for the fiftieth anniversary of the first permanent SIGINT collection presence on Teufelsberg, the operational home of Field Station Berlin
From T.H.E. Hill, the author of
A comparison of Berlin in the 1970s with Berlin in the 2010s, spiced up with the stories of escapades that only ASA-ers could have pulled off.
Read an interview with T.H.E. Hill in the Seattle Post-Intelligencer about Reunification: A Monterey Mary Returns to Berlin.
German authors and screen-writers have already begun the process of seeking the literary truth of the meaning of reunification from the German perspective. Wolfgang Becker’s Good Bye Lenin, Thomas Brussig’s Am kürzeren Ende der Sonnenallee, and the Oscar-winner for Best Foreign Picture of 2007, Das Leben der Anderen by Florian Henckel von Donnersmarck are thought-provoking, poignant literary and cinematographic treatments of German reunification from the German perspective. They are sure to become classics. They are being joined by non-fiction works like Andreas Glaeser’s Divided in Unity: Identity, Germany, and the Berlin Police, and Jana Hensel’s After the Wall, which looks at the last generation of East-German children.
The American perspective of the reunification of Berlin, however, is sadly lacking. For almost fifty years—from 1945 to 1994—there was a large and vibrant American Community in Berlin. It stood shoulder-to-shoulder beside the Berliners during the Airlift, and through the Wall from rise to fall. It deserves to have a literary resolution to its disappearance. Reunification tells that story.
Winner of the Stars and Flags Gold Award in the category "General Fiction" for 2013.
Mike Troyan got to know the divided city of Berlin as a Monterey Mary at the Army Security Agency Field Station there. His peaceful retirement from the CIA is derailed when he returns to post-Wall, reunified Berlin to write a book about the Stasi, and one of the ghosts of his Berlin past sends him to the ER to be stitched together on the evening of his first day back. This does not bode well for his project, because this ghost is Ilse, the mother of the Director of the Stasi Archive where Mike will be working. She used to be Mike’s long-haired dictionary. She is clearly not happy to see him.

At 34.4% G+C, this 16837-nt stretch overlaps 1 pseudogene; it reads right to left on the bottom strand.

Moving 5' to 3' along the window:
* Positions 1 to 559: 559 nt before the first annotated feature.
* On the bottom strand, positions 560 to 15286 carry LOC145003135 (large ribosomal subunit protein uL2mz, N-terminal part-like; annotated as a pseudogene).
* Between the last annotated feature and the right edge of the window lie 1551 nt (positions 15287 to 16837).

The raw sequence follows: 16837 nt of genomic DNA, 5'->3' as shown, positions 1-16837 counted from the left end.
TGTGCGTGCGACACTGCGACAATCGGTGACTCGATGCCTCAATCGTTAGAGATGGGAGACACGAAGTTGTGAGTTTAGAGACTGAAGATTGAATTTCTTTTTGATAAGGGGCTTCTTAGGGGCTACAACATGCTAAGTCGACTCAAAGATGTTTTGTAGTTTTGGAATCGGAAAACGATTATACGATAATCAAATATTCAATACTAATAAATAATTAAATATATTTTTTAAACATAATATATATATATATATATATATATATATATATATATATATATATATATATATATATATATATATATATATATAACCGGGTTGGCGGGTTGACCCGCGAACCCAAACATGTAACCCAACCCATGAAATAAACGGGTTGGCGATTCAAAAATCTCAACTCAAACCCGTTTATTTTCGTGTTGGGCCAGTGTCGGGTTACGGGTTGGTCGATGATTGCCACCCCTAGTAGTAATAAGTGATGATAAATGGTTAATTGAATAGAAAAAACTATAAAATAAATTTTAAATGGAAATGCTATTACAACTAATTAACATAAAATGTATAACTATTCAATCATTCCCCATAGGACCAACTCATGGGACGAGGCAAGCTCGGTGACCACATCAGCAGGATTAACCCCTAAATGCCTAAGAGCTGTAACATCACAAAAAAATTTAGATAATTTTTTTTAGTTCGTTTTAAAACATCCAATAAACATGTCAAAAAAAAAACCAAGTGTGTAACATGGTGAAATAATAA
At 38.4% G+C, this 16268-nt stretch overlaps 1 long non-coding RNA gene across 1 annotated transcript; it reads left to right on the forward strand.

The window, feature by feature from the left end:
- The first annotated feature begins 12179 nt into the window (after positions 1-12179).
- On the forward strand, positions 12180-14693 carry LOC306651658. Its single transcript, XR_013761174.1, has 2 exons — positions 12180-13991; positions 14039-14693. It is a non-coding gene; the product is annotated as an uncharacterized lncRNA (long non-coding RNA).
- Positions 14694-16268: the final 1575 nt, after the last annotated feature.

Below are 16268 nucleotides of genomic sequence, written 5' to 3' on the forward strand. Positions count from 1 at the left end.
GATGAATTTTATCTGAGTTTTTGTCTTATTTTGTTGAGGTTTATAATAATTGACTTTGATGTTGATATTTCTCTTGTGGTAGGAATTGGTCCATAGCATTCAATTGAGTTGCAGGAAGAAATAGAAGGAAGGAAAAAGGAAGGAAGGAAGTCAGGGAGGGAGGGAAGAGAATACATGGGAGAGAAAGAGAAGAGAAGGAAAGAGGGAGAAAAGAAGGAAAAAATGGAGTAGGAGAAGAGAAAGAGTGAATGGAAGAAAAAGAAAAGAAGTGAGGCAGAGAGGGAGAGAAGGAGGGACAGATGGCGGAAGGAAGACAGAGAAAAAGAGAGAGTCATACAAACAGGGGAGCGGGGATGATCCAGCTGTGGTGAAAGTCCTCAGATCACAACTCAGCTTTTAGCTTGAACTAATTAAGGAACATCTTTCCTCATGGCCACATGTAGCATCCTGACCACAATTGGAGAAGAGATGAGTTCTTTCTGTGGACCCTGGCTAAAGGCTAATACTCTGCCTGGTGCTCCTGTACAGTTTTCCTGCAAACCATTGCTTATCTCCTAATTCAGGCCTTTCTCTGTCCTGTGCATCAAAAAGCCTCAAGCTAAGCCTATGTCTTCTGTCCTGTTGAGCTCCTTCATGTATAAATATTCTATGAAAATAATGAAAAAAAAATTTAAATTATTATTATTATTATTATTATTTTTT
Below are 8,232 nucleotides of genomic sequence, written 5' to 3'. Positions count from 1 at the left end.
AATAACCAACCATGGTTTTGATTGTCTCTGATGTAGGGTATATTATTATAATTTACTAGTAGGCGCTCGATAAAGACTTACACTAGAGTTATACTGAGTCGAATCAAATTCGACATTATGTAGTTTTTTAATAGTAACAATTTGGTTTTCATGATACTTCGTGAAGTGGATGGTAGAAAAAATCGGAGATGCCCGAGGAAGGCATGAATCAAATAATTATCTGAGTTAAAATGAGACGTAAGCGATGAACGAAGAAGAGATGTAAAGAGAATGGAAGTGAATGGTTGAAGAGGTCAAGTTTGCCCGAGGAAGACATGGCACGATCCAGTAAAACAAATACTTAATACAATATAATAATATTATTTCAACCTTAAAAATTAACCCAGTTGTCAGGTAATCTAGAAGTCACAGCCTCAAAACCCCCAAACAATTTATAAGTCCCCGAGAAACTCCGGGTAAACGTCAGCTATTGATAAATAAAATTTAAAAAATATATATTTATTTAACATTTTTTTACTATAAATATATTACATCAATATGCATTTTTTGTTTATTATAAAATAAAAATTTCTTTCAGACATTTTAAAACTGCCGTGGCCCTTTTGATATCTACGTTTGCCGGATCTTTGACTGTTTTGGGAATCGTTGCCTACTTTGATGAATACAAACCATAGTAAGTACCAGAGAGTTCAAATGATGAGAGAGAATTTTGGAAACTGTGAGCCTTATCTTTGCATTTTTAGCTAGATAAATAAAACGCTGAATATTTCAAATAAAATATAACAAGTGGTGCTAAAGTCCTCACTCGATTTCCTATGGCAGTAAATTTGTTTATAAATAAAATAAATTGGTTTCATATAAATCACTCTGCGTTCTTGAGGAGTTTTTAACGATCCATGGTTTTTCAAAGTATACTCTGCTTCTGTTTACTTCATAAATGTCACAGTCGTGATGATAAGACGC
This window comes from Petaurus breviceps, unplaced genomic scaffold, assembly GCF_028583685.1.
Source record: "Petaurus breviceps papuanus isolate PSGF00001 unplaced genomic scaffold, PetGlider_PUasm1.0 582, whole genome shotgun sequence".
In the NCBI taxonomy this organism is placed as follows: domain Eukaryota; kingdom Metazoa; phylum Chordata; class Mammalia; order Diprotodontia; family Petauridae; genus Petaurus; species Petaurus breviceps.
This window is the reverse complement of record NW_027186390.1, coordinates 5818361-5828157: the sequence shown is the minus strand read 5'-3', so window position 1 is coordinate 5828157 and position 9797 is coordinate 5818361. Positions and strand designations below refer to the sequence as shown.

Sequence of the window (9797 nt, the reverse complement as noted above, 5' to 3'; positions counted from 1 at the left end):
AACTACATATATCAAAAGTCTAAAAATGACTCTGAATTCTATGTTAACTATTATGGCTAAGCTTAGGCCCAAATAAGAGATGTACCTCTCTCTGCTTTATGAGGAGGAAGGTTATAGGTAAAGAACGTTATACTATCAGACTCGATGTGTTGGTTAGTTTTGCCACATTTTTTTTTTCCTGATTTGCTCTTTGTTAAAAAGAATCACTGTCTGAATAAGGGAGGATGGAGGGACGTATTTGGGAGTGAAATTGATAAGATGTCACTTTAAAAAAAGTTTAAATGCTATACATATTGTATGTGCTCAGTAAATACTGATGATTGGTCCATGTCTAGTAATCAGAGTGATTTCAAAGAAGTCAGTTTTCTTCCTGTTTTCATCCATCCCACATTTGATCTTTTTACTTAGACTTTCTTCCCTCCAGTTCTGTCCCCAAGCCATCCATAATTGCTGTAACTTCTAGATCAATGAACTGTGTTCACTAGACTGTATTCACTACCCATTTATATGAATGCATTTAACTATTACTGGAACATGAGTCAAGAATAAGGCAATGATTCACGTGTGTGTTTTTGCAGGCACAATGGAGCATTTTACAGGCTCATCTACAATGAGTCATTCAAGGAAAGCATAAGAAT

The plot thickens when Mike reads his own Stasi file, and discovers that someone was reporting on him to the Stasi while he was at the Field Station. Standard counter-intelligence logic suggests that the Stasi source was Ilse, but Mike does not want that to be the case, because it would mean that he was wrong, and Security was right. He scours the darkened recesses of his memory in search of other suspects for the title of Musik, the covername for the Stasi asset reporting on him. Wearing his case-officer hat, Mike imagines how easy it would have been for him to recruit each of the rogues’ gallery of characters he served with in ASA at Field Station Berlin.
Mike's search for Musik is complicated by the fact that the Musik files were shredded when the Berlin Wall fell. Shredding, however, was only secure before today's computers, so Mike and the reader have to be patient while the computer pieces together the Musik files from the piles of shredded Stasi documents so that Mike can identify the penetration at Field Station Berlin.
Then add an IRA informant in witness protection who thinks that Mike is a hit man sent to settle an old score. Serve stirred, not shaken in the form of a classic espionage whodunit, garnished with a dash of moral ambiguity provided by the people that Mike meets in his travels around Berlin who force him to compare the Old Berlin to the New, and the CIA to the Stasi.
Who was Musik?
That would be telling, and that’s Mike’s rice bowl. He’s the narrator. You’ll have to hear it from him. Read a sample of what he has to say.
The "Book of the Month" for "Summer 2013" at BerlinBrigade.com
Venus of Willendorf
sign on the door
Find out why a retired spy might notice the similarity. (The answer is on page 148.)